Wang Hongyuan says about zhong 中:
Drawing of a pole with some decorative streamers. The pole was placed in the center of a circle or dial so that a shadow cast by the sun on a calibrated dial could measure solar time – much like the gnomon or style of a sundial. (Wang Hongyuan 王宏源, The Origins of Chinese Characters (“漢字源入門”), p. 195)
This sundial principle reminds us of the sun 日 part of the component , as already mentioned in the Shuowen. There is a resemblance between and ; we might surmise that they share a common origin which points to banners. [18-05-2005 James Hsu confirms in a personal e-mail that 乾 might be related to a sundial.] Whatever path you choose, the meaning of banners in seems unavoidable. This is even more the case when we look at the old forms of . On bronzes the character is written like this (漢語大字典, p. 169-4):
The big 金文大字典 dictionary gives a lot of interesting information about 倝 (p. 5430). It quotes Xu Zhongshu 徐中舒 （1898—1991）, the late expert on oracle bones inscriptions, who says that 倝 is the original character of 韓 (also written as 𩏑) and 榦. In bronze inscriptions 榦 has the meaning of ‘to support’ (金文常用字典, p. 615-616). 韓 was the name of a feudal state around 1100 BC. which bordered the Western Zhou region and had to pay tribute to the Zhou. Ode M261 from the 詩經is devoted to this state. A feudal state brings and receives support. But 韓 and 榦 also share a common meaning, namely that of ‘railing of a well’. A railing is some kind of border. I mention this because it comes in handy later.The 金文大字典 also brings to our attention an oracle bone character which has to do with banners & support:
Three men are supporting a banner. In all instances that are found of this character the pole (in Chinese also described with 榦) has shapes like , , or . These might be the precursors of the component in the bronze form of 倝.
In other words, gone is the meaning of ‘The 日 sun rising behind the trees of the jungle’, as Karlgren says (Analytic Dictionary of Chinese and Sino-Japanese, 299; quoted in Wenlin). and are pictures of banners, and if we want to find a meaning of 乾 we have to take this into account. This idea of a banner or flag in 乾 is already mentioned by Hellmut Wilhelm, who writes in his Sinn des I Ging:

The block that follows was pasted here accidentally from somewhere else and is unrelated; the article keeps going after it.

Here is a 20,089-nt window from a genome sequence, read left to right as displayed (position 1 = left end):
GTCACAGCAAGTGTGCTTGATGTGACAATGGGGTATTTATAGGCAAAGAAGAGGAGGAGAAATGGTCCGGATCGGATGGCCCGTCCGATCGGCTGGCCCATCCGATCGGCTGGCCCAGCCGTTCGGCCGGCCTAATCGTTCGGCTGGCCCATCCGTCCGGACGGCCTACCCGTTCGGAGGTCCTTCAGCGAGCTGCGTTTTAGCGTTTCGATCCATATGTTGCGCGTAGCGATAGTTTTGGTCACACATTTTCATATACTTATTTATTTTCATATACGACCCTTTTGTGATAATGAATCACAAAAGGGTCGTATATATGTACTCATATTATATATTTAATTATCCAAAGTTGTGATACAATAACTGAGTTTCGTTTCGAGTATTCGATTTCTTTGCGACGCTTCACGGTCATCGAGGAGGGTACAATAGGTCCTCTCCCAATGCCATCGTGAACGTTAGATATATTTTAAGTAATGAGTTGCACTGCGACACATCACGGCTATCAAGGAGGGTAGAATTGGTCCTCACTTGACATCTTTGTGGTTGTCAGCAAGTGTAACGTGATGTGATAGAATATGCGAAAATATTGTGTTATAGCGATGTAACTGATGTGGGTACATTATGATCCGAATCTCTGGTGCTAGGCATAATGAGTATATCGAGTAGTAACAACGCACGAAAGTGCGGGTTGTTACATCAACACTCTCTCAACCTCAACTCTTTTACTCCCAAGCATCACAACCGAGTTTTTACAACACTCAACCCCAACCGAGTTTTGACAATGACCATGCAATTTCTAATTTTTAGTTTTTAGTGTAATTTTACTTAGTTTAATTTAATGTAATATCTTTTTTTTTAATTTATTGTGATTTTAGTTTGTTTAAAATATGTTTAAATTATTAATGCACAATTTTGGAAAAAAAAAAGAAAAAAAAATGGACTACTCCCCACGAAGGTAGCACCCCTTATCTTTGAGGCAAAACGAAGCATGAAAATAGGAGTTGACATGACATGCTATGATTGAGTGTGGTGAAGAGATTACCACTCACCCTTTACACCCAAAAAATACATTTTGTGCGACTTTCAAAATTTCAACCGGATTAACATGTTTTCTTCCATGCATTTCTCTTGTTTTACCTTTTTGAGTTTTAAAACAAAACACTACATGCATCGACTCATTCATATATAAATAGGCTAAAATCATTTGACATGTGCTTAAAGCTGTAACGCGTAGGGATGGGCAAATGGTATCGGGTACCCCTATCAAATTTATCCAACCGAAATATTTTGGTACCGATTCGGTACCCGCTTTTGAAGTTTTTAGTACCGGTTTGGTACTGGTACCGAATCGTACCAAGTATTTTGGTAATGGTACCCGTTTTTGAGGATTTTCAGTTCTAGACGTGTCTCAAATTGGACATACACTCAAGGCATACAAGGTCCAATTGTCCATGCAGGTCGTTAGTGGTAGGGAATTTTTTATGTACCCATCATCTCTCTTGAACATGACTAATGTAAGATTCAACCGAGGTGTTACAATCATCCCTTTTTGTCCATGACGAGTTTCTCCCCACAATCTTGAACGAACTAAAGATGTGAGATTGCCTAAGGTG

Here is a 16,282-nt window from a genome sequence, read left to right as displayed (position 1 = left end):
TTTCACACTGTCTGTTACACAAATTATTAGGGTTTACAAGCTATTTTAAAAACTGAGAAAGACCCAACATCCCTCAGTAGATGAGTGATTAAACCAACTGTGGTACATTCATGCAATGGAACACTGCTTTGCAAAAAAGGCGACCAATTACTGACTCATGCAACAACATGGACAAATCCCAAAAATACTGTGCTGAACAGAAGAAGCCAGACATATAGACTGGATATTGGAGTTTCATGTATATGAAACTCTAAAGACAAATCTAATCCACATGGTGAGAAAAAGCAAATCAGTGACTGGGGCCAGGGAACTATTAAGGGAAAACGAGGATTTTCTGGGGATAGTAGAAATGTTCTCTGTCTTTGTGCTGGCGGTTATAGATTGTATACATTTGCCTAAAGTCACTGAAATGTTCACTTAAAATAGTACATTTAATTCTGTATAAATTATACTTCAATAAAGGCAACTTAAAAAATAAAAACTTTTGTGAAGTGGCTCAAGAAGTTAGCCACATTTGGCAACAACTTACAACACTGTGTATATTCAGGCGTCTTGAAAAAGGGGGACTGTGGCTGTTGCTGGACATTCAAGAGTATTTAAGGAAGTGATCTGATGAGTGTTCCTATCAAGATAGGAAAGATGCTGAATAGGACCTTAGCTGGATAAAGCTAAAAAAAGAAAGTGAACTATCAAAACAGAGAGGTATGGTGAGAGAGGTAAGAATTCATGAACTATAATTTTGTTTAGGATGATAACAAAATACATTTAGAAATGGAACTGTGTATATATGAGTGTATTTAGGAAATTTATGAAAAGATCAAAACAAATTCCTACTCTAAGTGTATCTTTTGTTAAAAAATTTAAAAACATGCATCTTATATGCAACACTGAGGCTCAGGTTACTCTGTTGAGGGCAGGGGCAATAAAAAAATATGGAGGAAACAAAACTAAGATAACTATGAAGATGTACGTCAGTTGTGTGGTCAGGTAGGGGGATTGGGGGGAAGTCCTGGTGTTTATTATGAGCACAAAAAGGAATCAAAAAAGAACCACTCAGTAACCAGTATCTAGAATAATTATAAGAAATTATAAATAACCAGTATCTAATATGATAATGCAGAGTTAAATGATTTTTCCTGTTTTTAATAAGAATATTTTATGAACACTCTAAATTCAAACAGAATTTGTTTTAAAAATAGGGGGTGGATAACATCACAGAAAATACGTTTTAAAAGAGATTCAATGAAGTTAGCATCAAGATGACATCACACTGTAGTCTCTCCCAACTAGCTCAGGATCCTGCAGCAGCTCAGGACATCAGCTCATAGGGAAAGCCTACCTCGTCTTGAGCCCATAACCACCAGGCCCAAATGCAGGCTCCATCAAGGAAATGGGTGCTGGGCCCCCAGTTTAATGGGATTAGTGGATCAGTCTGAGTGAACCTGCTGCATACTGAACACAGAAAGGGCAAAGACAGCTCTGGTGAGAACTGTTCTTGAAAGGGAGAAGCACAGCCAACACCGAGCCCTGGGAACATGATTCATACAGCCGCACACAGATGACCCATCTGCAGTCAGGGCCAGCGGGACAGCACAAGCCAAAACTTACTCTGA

The primary element in this character appears to be radical 62 (戈), which represents a flag pole. In the old writing it was depicted by a planted halberd with a yak’s tail fluttering from it. It was the symbol of the commanding authority in the army. To this primary element two meaning additions (“Bedeutungszusätze”) were added. The first is the word for ‘sun’, but not the sun as a heavenly body but as a light giver, a word we also find in the character yang 陽, one of the main principles in ancient Chinese philosophy. The second meaning addition is the character for ‘water’. (p. 40)
In a footnote Hellmut thanks his colleague Erwin Reifler for his help in the analysis of the character. Reifler’s studies of Chinese characters are not entirely undisputed, to say the least, but in this case he seems to be quite right, even if he regards as 戈, a character which in its old form is close to the old form of .
But there is another character which has a remarkable resemblance with the bronze form of . The character 岸 looks very similar, in its modern form, but also in its old form. It has several meanings, but the ones that are of interest here are (漢語大字典, p. 766-4)
- raised land that borders a river, lake or see (靠江、河、湖、海等水邊的高地)
- boundary (邊際)
- same as 犴, village prison (鄉間牢獄)
- metaphor for a high position (比喻商位)
These meanings are similar to that of 韓 and 榦, which share the meaning ‘railing of a well’. The character 岸 adds to this a high position, as James C. Hsu said, “the banner was often raised high in the air, so that everyone could see it”.
There is another thing which connects all the characters I have mentioned so far: they are all close in pronunciation, which might point to their common origin, the component :
I do not have the proper sources to check how the pronunciation was round 1000 BC, and there is a big chance that it was different in that time. Nevertheless it is remarkable that today all the characters have at least the same final (weiyin 尾音).
Having said all this, it is difficult to come to a conclusion about the meaning of 乾 in line 3 of hexagram 1. My personal guess is that line 3 is a lamentation of a junzi: he always has to be worried about his position and how he can be of support to the king, and can get support in return. This explanation will probably not satisfy you and might even be dissapointing after this detailed exposé, but it is not my style to come with elaborated wild assumptions which are not 100% percent backed up by facts. And facts, well, they are hard to get in this field.